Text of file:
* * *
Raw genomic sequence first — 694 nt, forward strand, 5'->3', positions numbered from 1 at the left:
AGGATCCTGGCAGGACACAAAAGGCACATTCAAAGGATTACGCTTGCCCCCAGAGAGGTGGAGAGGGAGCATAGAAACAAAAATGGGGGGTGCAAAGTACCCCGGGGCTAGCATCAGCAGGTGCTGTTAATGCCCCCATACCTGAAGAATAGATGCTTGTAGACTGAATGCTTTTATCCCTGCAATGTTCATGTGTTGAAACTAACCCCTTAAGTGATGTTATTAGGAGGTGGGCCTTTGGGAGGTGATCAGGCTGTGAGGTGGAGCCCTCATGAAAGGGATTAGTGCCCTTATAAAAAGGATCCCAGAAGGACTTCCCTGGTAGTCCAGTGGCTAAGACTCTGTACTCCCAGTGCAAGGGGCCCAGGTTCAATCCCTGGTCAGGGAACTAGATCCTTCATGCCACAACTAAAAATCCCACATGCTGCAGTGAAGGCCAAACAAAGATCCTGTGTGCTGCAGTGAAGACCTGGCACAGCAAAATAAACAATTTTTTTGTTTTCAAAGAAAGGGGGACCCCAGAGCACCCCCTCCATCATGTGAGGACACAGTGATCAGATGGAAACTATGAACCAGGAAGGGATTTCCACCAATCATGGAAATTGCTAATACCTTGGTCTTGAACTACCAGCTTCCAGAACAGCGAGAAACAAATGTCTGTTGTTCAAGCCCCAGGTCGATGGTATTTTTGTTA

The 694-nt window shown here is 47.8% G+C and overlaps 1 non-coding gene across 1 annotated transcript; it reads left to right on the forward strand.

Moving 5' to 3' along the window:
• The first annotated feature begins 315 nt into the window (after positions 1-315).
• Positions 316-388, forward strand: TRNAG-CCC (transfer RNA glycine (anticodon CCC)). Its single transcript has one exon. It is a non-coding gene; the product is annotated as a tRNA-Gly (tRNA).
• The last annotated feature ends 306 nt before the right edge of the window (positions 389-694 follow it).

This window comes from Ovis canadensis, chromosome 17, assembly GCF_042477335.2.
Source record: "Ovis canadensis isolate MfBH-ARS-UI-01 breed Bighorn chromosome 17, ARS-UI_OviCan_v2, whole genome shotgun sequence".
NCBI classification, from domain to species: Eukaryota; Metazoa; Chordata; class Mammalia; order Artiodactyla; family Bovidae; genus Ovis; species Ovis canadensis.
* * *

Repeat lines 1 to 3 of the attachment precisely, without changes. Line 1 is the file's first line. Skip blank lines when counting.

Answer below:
Raw genomic sequence first — 694 nt, forward strand, 5'->3', positions numbered from 1 at the left:
AGGATCCTGGCAGGACACAAAAGGCACATTCAAAGGATTACGCTTGCCCCCAGAGAGGTGGAGAGGGAGCATAGAAACAAAAATGGGGGGTGCAAAGTACCCCGGGGCTAGCATCAGCAGGTGCTGTTAATGCCCCCATACCTGAAGAATAGATGCTTGTAGACTGAATGCTTTTATCCCTGCAATGTTCATGTGTTGAAACTAACCCCTTAAGTGATGTTATTAGGAGGTGGGCCTTTGGGAGGTGATCAGGCTGTGAGGTGGAGCCCTCATGAAAGGGATTAGTGCCCTTATAAAAAGGATCCCAGAAGGACTTCCCTGGTAGTCCAGTGGCTAAGACTCTGTACTCCCAGTGCAAGGGGCCCAGGTTCAATCCCTGGTCAGGGAACTAGATCCTTCATGCCACAACTAAAAATCCCACATGCTGCAGTGAAGGCCAAACAAAGATCCTGTGTGCTGCAGTGAAGACCTGGCACAGCAAAATAAACAATTTTTTTGTTTTCAAAGAAAGGGGGACCCCAGAGCACCCCCTCCATCATGTGAGGACACAGTGATCAGATGGAAACTATGAACCAGGAAGGGATTTCCACCAATCATGGAAATTGCTAATACCTTGGTCTTGAACTACCAGCTTCCAGAACAGCGAGAAACAAATGTCTGTTGTTCAAGCCCCAGGTCGATGGTATTTTTGTTA

The 694-nt window shown here is 47.8% G+C and overlaps 1 non-coding gene across 1 annotated transcript; it reads left to right on the forward strand.